Lichtenstein: What are your feelings about this film’s story being told by a white filmmaker?

Motley: To be honest, I never thought of it that way. Brad and I have been friends for years before the shooting. My son was staying with Brad’s family at the time of the shooting, and Brad had to tell Seoul that I was shot in the face. When that bullet left that gun, it hit a person, and I felt that was the main focus. Gun violence is wreaking havoc within a community, but it is tearing apart a whole society. The issue can only be cured if the society as a whole recognizes and prioritizes the problem of gun violence and all its contributing factors. Brad and I have always been on the same page in telling this story due to communication, empathy, love and trust. I hope these are some of the tools that can be taken from the film to correct some of the ills of gun violence in our society.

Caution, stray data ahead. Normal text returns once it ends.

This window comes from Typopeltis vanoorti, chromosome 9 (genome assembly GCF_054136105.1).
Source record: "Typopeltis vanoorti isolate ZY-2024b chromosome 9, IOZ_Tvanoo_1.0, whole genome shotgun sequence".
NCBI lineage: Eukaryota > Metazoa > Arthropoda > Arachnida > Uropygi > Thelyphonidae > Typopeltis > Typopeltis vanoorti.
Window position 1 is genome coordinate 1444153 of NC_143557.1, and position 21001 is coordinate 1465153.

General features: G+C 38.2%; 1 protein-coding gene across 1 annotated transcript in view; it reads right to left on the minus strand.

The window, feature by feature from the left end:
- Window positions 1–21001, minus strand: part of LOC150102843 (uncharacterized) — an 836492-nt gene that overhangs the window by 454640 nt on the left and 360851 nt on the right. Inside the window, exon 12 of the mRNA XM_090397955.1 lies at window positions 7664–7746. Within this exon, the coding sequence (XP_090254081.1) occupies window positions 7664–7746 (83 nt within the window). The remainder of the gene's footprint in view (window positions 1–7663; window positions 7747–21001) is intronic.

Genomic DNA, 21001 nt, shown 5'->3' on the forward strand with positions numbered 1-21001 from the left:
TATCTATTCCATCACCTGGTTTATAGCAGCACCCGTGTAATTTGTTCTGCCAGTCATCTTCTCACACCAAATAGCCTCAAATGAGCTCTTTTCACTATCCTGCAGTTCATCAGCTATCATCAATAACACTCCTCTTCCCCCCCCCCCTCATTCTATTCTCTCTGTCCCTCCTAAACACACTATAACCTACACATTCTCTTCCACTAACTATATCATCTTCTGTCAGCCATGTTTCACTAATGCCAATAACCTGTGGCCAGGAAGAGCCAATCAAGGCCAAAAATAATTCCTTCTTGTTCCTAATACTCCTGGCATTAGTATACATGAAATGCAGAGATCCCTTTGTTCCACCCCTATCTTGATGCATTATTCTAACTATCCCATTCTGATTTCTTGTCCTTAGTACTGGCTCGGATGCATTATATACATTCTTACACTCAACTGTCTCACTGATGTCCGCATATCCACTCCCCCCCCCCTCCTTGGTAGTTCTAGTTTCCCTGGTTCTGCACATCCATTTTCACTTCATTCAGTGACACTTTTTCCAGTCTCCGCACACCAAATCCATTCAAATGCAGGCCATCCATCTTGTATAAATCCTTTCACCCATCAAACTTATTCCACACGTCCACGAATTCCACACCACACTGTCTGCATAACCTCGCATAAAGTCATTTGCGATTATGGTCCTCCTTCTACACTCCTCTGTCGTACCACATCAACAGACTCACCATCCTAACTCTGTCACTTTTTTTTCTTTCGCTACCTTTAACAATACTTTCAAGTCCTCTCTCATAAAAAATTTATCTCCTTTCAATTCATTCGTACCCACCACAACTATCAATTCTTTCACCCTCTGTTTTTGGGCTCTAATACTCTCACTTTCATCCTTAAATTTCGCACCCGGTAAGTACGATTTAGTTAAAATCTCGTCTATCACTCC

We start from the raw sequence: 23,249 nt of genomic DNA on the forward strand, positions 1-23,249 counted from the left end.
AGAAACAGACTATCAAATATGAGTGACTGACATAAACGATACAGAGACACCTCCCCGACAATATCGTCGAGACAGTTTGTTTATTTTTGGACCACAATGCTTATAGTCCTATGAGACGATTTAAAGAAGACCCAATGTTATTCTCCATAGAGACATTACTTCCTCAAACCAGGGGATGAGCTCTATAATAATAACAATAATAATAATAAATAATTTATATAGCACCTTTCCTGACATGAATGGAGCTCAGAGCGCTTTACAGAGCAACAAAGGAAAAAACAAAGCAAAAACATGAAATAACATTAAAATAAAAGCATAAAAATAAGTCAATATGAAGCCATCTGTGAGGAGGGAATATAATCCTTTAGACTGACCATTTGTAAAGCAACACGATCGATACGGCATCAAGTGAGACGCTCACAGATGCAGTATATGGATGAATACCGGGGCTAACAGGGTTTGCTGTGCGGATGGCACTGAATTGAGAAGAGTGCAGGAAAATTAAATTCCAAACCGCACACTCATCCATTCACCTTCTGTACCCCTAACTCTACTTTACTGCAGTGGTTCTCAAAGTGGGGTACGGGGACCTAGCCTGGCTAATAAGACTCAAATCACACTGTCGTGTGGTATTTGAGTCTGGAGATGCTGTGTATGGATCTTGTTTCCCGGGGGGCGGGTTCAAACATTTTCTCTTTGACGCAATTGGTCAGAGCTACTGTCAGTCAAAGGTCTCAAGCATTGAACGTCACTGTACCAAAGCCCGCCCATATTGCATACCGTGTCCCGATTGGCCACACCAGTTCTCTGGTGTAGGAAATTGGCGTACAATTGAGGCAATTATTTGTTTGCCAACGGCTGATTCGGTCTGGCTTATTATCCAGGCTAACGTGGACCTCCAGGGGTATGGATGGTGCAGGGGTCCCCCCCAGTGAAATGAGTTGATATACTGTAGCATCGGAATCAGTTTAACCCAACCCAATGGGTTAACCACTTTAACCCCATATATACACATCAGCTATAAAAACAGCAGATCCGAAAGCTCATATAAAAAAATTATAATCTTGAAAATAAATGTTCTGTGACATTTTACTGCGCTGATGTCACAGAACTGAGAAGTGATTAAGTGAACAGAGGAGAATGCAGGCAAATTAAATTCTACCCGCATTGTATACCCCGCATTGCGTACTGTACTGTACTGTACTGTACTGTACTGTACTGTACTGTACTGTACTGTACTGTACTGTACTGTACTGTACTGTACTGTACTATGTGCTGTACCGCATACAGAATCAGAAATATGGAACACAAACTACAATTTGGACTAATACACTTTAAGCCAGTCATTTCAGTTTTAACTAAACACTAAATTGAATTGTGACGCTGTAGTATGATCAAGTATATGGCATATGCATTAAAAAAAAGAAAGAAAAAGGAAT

Motley: As a person with your history in civic awareness and rights, what type of insight did this film give you on gun violence and its devastating relationship with the African American community?

Lichtenstein: I think I already understood the impact of gun violence on the community from producing Precious Lives, but it was abstract. While that project was emotional, it wasn’t about people who were close friends. I didn’t feel their pain the way I felt yours, especially seeing the toll the shooting had on your career and life goals, the way it set you back. I know you as such a striver, and it broke my heart to see you suffering.